ECB raises rates to 22-year high and signals more to come. The European Central Bank (ECB) raised its benchmark interest rates for the eighth time in a row as expected on Thursday and indicated more hikes are in the pipeline in effort to tame inflation. The central bank announced it is hiking its main rate up by 25 basis points to 3.5 percent, in contrast with the US Federal Reserve’s decision to pause its hikes (see below). The picture is fairly complicated. ECB Policy makers need to factor in an economy that is doing worse than expected and pay close attention to how the steepest rate hikes in the ECB’s history are filtering through to companies and households.
Federal Reserve skips rate rise but signals more increases on the way. In a monetary policy meeting on Wednesday, the Federal Reserve (Fed) left interest rates unchanged but indicated that borrowing costs may still need to rise by as much as half of a percentage point by the end of this year, as the US central bank reacted to a surprisingly resilient economy and a stubbornly high inflation. In an attempt to tackle inflation, which is still double the Fed’s target, Fed policymakers have raised the central bank’s benchmark interest rate for ten consecutive times since March 2022. In a statement released by the Fed, officials said “Holding the target range steady at this meeting allows the committee to assess additional information and its implications for monetary policy,”.
Mild rebound in eurozone industrial production. According to official data, industrial production in the eurozone rebounded in April, indicating that the manufacturing sector recovery is attempting a comeback. Industrial production in the countries that share the euro currency posted a monthly increase of one percent, in line with expectations, partly retracing the 3.8 percent fall seen in March. However, a 14.7 percent increase in capital goods output and a one percent increase in energy production were the only components which added up to the expansion. On an annual basis, industrial output increased by just 0.2 percent. It was expected to increase by 0.8 percent by economists after falling by 1.4 percent the previous month. The second-quarter gross domestic product does not look promising based on these facts. Despite a small increase in production in April, industrial output is still well below the first-quarter average.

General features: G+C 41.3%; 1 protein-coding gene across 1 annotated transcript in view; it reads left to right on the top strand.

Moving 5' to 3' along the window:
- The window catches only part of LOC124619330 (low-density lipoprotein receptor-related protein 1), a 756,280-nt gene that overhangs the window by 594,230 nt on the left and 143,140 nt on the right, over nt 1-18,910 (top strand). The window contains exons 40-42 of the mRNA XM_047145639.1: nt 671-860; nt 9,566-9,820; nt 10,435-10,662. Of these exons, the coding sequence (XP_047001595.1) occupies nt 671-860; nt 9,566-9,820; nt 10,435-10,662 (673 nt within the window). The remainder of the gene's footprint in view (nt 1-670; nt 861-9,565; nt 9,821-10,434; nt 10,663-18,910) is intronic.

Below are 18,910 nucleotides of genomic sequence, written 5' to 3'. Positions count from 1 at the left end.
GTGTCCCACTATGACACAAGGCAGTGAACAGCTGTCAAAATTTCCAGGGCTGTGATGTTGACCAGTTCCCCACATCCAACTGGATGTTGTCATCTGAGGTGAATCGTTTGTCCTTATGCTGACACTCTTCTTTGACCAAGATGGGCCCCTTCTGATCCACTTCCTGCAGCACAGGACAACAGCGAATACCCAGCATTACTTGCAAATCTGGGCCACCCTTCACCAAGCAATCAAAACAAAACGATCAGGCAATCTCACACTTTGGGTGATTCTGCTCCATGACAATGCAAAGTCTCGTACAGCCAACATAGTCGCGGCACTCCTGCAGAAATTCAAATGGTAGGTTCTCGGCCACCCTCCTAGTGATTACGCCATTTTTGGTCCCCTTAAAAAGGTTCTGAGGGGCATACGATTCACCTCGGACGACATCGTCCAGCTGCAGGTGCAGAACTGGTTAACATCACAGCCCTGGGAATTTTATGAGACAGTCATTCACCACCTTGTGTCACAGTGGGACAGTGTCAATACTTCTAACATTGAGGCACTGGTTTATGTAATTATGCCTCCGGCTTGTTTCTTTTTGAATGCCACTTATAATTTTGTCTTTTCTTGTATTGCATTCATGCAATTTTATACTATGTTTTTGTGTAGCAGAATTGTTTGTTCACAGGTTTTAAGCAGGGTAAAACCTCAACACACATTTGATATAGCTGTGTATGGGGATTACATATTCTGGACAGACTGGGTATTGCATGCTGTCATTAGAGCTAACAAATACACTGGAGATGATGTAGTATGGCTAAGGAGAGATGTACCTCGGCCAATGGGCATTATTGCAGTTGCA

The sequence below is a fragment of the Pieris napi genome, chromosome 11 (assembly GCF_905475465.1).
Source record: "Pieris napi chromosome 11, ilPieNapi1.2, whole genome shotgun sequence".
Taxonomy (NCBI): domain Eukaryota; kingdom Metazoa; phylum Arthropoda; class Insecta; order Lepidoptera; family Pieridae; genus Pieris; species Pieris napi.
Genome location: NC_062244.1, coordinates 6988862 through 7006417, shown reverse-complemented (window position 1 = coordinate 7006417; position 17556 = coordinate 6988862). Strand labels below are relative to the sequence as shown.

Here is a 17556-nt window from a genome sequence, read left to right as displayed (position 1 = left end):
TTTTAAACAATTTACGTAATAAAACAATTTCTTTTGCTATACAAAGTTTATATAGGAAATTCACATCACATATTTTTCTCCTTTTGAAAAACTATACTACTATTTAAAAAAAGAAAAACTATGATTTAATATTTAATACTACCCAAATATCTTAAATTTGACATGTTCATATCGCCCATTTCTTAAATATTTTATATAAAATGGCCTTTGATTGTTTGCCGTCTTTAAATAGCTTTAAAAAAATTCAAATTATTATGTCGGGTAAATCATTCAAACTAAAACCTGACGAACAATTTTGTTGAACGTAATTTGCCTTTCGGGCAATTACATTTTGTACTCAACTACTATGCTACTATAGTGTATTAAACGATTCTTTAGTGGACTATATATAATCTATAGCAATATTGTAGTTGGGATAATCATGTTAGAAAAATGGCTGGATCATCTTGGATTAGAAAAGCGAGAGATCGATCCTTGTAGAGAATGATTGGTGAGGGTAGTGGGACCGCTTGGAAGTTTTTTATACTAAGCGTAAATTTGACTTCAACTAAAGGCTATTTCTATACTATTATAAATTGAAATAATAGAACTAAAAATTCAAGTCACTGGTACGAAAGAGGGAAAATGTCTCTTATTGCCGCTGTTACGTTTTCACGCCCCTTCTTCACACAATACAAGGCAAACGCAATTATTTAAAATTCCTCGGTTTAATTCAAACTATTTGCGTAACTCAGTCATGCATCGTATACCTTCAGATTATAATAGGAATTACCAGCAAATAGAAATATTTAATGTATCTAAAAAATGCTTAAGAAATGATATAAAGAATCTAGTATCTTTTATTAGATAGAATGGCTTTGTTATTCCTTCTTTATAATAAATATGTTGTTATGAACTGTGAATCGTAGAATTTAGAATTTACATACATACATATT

UK labour market tightens, adding pressure on Bank of England. Wages in the UK shot up as unemployment fell unexpectedly in April, signalling that the robust UK economy continues to defy efforts to cool demand and stave off inflationary pressures. The figures published by the Office for National Statistics on Tuesday show that the number of employees and self-employed workers increased in the three months to April, raising the UK employment rate to 76.0 percent, a record high. During the same time-period, the unemployment rate fell to 3.8 percent from 3.9 percent in the preceding period. Economists had forecast unemployment to rise to four percent. On the other hand, average wages including bonuses grew by 6.5 percent annually, which was much faster than the expected 6.1 percent increase. As part of its ongoing efforts to bring inflation under control, the Bank of England will closely examine the April data., which include the impact of a 9.7 percent rise in the minimum wage.
China cuts rates to prop up flagging recovery. Tuesday saw an unexpected loosening of monetary policy from the People's Bank of China (PBoC), and it is anticipated that authorities will add more stimulus in the near future by cutting to the benchmark lending rate. Following the much-anticipated post-pandemic reopening that turned out to be underwhelming, several economic indicators have recently shown that the economy is losing momentum. The PBoC cut the seven-day reverse repo rate from 2 percent to 1.90 percent. This was the first reduction since a similar sized reduction in August last year.
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